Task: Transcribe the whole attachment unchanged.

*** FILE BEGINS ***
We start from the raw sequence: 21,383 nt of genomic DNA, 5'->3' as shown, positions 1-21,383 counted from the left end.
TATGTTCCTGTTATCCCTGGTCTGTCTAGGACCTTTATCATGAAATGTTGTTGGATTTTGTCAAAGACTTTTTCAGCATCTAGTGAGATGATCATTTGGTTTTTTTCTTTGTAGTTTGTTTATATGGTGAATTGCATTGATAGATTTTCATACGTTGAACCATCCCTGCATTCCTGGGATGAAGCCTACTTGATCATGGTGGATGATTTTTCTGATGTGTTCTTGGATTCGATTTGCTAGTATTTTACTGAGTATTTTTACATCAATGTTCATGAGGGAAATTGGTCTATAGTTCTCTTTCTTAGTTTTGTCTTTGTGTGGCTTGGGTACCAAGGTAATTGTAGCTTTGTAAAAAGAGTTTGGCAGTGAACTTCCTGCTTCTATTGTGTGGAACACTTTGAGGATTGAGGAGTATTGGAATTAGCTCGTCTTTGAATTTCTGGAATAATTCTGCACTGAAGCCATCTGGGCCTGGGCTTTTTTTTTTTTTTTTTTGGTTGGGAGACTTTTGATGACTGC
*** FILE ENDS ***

We start from the raw sequence: 21,383 nt of genomic DNA, 5'->3' as shown, positions 1-21,383 counted from the left end.
TATGTTCCTGTTATCCCTGGTCTGTCTAGGACCTTTATCATGAAATGTTGTTGGATTTTGTCAAAGACTTTTTCAGCATCTAGTGAGATGATCATTTGGTTTTTTTCTTTGTAGTTTGTTTATATGGTGAATTGCATTGATAGATTTTCATACGTTGAACCATCCCTGCATTCCTGGGATGAAGCCTACTTGATCATGGTGGATGATTTTTCTGATGTGTTCTTGGATTCGATTTGCTAGTATTTTACTGAGTATTTTTACATCAATGTTCATGAGGGAAATTGGTCTATAGTTCTCTTTCTTAGTTTTGTCTTTGTGTGGCTTGGGTACCAAGGTAATTGTAGCTTTGTAAAAAGAGTTTGGCAGTGAACTTCCTGCTTCTATTGTGTGGAACACTTTGAGGATTGAGGAGTATTGGAATTAGCTCGTCTTTGAATTTCTGGAATAATTCTGCACTGAAGCCATCTGGGCCTGGGCTTTTTTTTTTTTTTTTTTGGTTGGGAGACTTTTGATGACTGC